Perhaps more than any other Aboriginal actor, Gulpilil is truly a man of two worlds, and this is the theme that emerges mostly clearly from the documentary. Johnson sets this dichotomy up early on. In an opening sequence Gulpilil speaks from his bush home near Ramingining about his birthplace across the river. He notes that the river is now too wide for him to cross; he can’t drop a tree across the river now, for the tree is too short and he can’t swim the river, which is full of crocodiles. Aerial shots of the river in flood provides a sense of verisimilitude to his remarks. But the metaphorical truth of these statements achieves resonance when the film cuts to Gulpilil performing on a television stage, painted up with ochre and adorned with fantastically beautiful dancing belts–and the shot is interrupted by Mike Munro, who announces, to cheers from the television audience, “David Gulpilil, THIS IS YOUR LIFE!” Indeed. And yet what One Red Blood achieves is an integrative vision of how Gulpilil navigates the crossing.
The story of Gulpilil’s prowess as a dancer leading to his casting, at the age of 17, as the young Aboriginal who rescues two lost white children from the bush in Nicolas Roeg’s Walkabout (1971) may be the salient episode in the whitefella biography. Over the next decade he made a dozen more appearance in film and television, ranging from Peter Weir’s The Last Wave to four episodes of the series based on Arthur Upfield’s Boney novels, one of which is excerpted here in all its embarrassing wretchedness.
Both Justine Saunders and historian Koori Gary Foley speak warmly and with a bit of awe about the impact that Gulpilil’s performance inWalkabout had on Aboriginal audiences across the country for its positive presentation of Indigenous culture. (To put the film in some historical perspective, think that Walkabout was made only fifteen years after Jedda.) And yet Johnson doesn’t overlook the obstacles that Gulpilil’s performance was up against. In Los Angeles, the young star is surrounded by adoring young female fans who want to know why his character killed himself at the end of the film, wondering if there’s some hidden “Aboriginal” meaning to the action. In what might be the first filmed record of the trademark Gulpilil cheekiness, he replies “I want to know that too.”
The film cuts from footage of Gulpilil whirling about in the mechanical teacups at Disneyland to life back in Ramingining. Gulpilil talks about growing up in country unspoiled, he accuses, until the white man arrived. There’s some wonderful documentary footage from the earliest days of the Maningrida settlement included in this section (again, only about fifteen years prior to the production of Walkabout, and thus contemporaneous with Jedda). Gulpilil’s responsibilities as head of the family, as member of the larger community with all the obligations that entails are briefly discussed by friends, but it is Gulpilil himself who speaks the most about what joys and hardships his life in bush presents.
In 1986 Gulpilil played Neville Bell, Crocodile Dundee‘s Abo mate, and the clip included in One Red Blood is, if anything, more embarrassing to watch now than the footage from the early Boney television shows. In the space of perhaps two minutes Gulpilil’s character is transformed from a marauding night-creeper with Mick Dundee’s knife at his throat into a debtribalized misfit who attends corroboree only because his father makes him. And then when girlfriend Sue wants to take his picture, he tells her that she can’t. She tells Neville (doesn’t ask, mind you) that he believes it will take away his soul, and he cheekily corrects her, “No, your lens cap is on.”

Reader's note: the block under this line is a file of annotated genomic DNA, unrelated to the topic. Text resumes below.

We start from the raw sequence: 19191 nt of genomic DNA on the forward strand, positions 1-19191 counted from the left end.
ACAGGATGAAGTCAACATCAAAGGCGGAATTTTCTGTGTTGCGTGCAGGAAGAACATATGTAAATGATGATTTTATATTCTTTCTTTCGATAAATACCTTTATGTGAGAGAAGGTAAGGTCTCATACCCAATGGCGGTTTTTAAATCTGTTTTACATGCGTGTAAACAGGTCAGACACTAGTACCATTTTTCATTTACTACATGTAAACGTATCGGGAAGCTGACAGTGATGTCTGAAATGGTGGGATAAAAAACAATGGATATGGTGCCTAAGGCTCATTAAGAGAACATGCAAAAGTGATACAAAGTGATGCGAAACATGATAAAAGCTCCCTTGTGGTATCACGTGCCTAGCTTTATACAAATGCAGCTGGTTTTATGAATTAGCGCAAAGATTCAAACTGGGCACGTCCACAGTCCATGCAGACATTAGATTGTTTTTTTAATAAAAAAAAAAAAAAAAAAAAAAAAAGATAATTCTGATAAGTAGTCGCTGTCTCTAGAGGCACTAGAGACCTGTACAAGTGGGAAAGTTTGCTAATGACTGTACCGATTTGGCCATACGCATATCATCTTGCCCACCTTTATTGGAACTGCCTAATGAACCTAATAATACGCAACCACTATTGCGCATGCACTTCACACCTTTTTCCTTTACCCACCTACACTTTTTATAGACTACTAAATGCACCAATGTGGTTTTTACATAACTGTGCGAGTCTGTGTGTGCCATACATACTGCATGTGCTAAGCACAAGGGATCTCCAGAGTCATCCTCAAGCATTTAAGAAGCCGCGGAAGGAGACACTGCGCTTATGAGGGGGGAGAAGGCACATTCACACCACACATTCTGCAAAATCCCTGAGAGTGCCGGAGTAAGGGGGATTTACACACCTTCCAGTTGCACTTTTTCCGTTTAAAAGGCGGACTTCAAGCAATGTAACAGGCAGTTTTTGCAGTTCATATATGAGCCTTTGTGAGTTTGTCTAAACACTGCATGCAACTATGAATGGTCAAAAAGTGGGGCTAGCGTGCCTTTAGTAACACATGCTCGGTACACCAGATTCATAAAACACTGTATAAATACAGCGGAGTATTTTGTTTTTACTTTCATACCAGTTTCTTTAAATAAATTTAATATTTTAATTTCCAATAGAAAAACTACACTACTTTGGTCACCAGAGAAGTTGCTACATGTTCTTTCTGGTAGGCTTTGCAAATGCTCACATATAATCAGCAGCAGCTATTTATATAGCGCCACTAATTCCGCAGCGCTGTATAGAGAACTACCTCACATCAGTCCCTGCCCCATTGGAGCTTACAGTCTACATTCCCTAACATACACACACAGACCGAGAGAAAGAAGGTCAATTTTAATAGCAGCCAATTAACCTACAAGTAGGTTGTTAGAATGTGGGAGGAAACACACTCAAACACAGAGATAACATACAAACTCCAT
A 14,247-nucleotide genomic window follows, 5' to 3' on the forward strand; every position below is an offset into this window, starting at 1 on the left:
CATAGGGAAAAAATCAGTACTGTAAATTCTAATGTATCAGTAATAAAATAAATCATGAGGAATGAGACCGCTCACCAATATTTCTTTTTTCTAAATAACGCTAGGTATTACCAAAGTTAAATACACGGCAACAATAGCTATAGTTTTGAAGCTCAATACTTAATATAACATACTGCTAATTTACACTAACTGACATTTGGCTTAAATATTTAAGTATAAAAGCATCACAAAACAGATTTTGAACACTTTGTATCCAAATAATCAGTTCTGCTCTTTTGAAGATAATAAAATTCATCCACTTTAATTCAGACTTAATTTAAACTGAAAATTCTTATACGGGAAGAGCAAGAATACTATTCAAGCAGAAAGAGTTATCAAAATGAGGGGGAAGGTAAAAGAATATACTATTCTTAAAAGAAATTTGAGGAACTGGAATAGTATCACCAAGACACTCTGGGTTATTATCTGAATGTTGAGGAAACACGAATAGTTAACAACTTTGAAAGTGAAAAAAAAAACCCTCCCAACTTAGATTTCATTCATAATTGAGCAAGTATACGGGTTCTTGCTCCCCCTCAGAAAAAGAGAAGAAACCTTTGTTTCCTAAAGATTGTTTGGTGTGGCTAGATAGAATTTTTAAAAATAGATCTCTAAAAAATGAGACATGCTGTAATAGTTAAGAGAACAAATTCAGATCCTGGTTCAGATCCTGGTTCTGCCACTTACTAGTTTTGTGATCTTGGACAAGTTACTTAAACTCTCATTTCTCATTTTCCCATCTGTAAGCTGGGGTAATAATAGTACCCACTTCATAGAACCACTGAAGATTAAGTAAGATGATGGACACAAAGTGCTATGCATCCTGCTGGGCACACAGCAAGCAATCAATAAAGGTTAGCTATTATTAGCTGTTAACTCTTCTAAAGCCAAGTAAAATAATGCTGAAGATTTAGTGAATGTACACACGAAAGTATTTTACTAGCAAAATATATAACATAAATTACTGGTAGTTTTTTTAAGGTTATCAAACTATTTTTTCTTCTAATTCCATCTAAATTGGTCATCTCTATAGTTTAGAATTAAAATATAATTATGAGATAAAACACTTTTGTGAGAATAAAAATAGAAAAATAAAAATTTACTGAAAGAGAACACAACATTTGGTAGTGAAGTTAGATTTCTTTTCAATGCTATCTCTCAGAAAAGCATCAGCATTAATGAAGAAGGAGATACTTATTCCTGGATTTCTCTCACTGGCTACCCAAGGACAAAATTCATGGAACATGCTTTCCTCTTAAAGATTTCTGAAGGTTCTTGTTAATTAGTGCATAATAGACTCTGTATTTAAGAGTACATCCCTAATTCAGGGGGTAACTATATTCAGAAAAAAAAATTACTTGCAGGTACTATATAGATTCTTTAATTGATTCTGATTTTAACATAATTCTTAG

Worse, this role in the most commercially successful film of Gulpilil’s career was also his last significant film job for another fifteen years. The work dried up, and no explanation is provided, and the point is passed over rather quickly. But afterwards I wondered how Gulpilil made sense of the change. Did he understand that, like many film stars, he’d had a good run, and it was now ended? Or did he wonder that the whitefella world’s appreciation of his talents could be revoked so easily, in ways that his status as a dancer among his Yolngu compatriots would never have changed in such an arbitrary fashion?
The rest of One Red Blood celebrates Gulpilil’s achievements in later life both in Arnhem Land and in the cinema. There is footage of him at home in Arnhem Land that proves him to be as ebullient and as wise today as ever. In sharp contrast, there is the film star in the city, in formal wear, still enjoying his celebrity. And there are wonderful sequences from the filming of The Tracker in which we get to watch both spirits, the bushman and the actor, working in tandem, sequences that reveal best of all Gulpilil’s unique genius.
The documentary concludes with clips from an initiation ceremony in Maningrida, which Gulpilil arranged to be filmed. Although not quite as unprecedented as claimed (there is, after all, much more extensive documentation in Ian Dunlop’s masterful Dhapi Ceremony at Yirrkala (1972), this concluding bit does give us a last, and all too rare opportunity to witness Gulpilil’s extraordinary skill as a dancer. Indeed, if I have one complaint about One Red Blood, it is that it slights this aspect of Gulpilil’s performing viruosity: I would have been grateful for the opportunity to watch him dance that is almost never captured in his feature films.